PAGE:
The combination of lower cheese production and increased cheese exports are both contributing to the lower domestic cheese inventory.  If these trends continue, inventories will continue to decline and the cheese price will increase.  That will also increase the Class III price.

Butter prices fell 6.2%.  Inventories (Chart VI) are following seasonal patterns.  However, the butter inventory is at a slightly higher level in September compared to prior years.  As the inventories go up, prices will fall.  During April, May, and June of this year, inventories were below the levels of both 2015 and 2016.  In July, August, and September the inventories were well above 2015 and just slightly under 2016 levels.   As a result, the price of butter is falling.  There is no current reliable data on domestic consumption, but new data will probably show a dip in domestic consumption with the high retail butter prices.  Lower domestic consumption will lower inventories.

Exports of butter have been near zero for many months.  In the next post both exports and imports of butter will be analyzed.

Chart VI - Domestic Butter Inventories
Butter production (Chart VII) trends are still following traditional levels in spite of higher consumption rates.  The lack of additional domestic butter churning is an indication that companies have not added additional churning capacity because they are not certain that higher consumption will continue.  The current low Nonfat Dry Milk /Skimmed Milk Powder (NDM/SMP) prices also play a part in the uncertainty of profits from adding new churning capacity.  Skimmed milk for NDM/SMP production is the co-product of butter churning and impacts the overall profitability of butter churning.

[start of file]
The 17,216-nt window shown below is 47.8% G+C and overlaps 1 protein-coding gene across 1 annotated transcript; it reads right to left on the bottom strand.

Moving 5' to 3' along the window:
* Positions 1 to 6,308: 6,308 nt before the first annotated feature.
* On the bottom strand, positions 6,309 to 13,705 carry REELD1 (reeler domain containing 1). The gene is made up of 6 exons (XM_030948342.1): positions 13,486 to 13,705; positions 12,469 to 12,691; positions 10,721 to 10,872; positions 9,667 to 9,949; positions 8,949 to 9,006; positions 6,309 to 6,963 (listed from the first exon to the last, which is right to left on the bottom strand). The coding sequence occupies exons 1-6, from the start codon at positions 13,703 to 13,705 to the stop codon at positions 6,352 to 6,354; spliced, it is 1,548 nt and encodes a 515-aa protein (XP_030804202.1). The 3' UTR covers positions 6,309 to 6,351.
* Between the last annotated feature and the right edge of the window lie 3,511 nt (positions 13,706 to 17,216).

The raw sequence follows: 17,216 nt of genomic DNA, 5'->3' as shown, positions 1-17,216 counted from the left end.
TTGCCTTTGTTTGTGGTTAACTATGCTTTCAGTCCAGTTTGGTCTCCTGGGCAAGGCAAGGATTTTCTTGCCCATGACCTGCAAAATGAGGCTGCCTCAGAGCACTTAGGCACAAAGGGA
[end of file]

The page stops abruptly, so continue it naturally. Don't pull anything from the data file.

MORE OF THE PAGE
Chart VII - Butter Production
NDM/SMP inventories are reaching extreme levels.  NDM/SMP is primarily an export item.  The export market is currently very difficult with stiff competition.  Prices were down again in October.  With the strong global demand for butter on the international markets, there is excess NDM/SMP available.

Chart VIII - NDM/SMP Inventories
The lower price for NDM/SMP raises additional concerns for Class I milk prices if the proposal for changing the skimmed Class I price formula is approved.  The Class IV skimmed milk price is set solely by the price of NDM.  A lower NDM price will lower the Class IV price and in turn, by the proposed change, would lower the skimmed Class I milk price.  Currently the skimmed Class I price is based on the higher of the Class III or Class IV skimmed price.  The proposal would use a simple average of the two Classes plus $.74/cwt. to calculate the Class I price.

In summary, October milk prices were positive driven by an increase in cheese prices.  The future trends will continue to be followed in future posts to this blog.